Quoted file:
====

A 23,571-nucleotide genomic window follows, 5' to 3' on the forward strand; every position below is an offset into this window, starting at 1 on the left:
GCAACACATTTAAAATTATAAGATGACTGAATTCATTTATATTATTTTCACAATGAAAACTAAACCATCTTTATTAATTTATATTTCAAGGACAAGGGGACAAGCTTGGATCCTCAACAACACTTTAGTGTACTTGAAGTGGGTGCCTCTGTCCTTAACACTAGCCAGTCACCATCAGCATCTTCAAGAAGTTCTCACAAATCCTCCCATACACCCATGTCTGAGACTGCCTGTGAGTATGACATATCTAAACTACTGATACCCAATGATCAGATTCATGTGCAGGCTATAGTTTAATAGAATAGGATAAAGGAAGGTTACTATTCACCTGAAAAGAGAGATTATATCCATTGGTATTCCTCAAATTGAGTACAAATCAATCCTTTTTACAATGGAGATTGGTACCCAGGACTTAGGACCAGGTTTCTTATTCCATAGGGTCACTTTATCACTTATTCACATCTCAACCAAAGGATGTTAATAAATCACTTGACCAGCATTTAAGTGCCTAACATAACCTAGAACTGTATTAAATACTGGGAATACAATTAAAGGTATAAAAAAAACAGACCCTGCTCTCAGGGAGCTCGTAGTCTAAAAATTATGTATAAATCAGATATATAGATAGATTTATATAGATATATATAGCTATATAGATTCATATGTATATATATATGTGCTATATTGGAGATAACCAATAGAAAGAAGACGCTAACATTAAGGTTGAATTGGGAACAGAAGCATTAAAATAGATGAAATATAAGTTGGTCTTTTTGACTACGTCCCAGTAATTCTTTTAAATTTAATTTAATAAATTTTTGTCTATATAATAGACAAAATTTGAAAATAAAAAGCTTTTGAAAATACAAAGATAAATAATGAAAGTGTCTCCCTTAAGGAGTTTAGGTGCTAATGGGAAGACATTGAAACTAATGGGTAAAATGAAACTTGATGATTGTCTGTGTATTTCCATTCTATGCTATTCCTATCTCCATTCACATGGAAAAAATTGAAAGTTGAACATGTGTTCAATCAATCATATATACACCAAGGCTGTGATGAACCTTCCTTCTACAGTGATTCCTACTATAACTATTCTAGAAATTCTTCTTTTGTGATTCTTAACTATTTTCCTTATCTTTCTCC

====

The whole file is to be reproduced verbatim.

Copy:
A 23,571-nucleotide genomic window follows, 5' to 3' on the forward strand; every position below is an offset into this window, starting at 1 on the left:
GCAACACATTTAAAATTATAAGATGACTGAATTCATTTATATTATTTTCACAATGAAAACTAAACCATCTTTATTAATTTATATTTCAAGGACAAGGGGACAAGCTTGGATCCTCAACAACACTTTAGTGTACTTGAAGTGGGTGCCTCTGTCCTTAACACTAGCCAGTCACCATCAGCATCTTCAAGAAGTTCTCACAAATCCTCCCATACACCCATGTCTGAGACTGCCTGTGAGTATGACATATCTAAACTACTGATACCCAATGATCAGATTCATGTGCAGGCTATAGTTTAATAGAATAGGATAAAGGAAGGTTACTATTCACCTGAAAAGAGAGATTATATCCATTGGTATTCCTCAAATTGAGTACAAATCAATCCTTTTTACAATGGAGATTGGTACCCAGGACTTAGGACCAGGTTTCTTATTCCATAGGGTCACTTTATCACTTATTCACATCTCAACCAAAGGATGTTAATAAATCACTTGACCAGCATTTAAGTGCCTAACATAACCTAGAACTGTATTAAATACTGGGAATACAATTAAAGGTATAAAAAAAACAGACCCTGCTCTCAGGGAGCTCGTAGTCTAAAAATTATGTATAAATCAGATATATAGATAGATTTATATAGATATATATAGCTATATAGATTCATATGTATATATATATGTGCTATATTGGAGATAACCAATAGAAAGAAGACGCTAACATTAAGGTTGAATTGGGAACAGAAGCATTAAAATAGATGAAATATAAGTTGGTCTTTTTGACTACGTCCCAGTAATTCTTTTAAATTTAATTTAATAAATTTTTGTCTATATAATAGACAAAATTTGAAAATAAAAAGCTTTTGAAAATACAAAGATAAATAATGAAAGTGTCTCCCTTAAGGAGTTTAGGTGCTAATGGGAAGACATTGAAACTAATGGGTAAAATGAAACTTGATGATTGTCTGTGTATTTCCATTCTATGCTATTCCTATCTCCATTCACATGGAAAAAATTGAAAGTTGAACATGTGTTCAATCAATCATATATACACCAAGGCTGTGATGAACCTTCCTTCTACAGTGATTCCTACTATAACTATTCTAGAAATTCTTCTTTTGTGATTCTTAACTATTTTCCTTATCTTTCTCC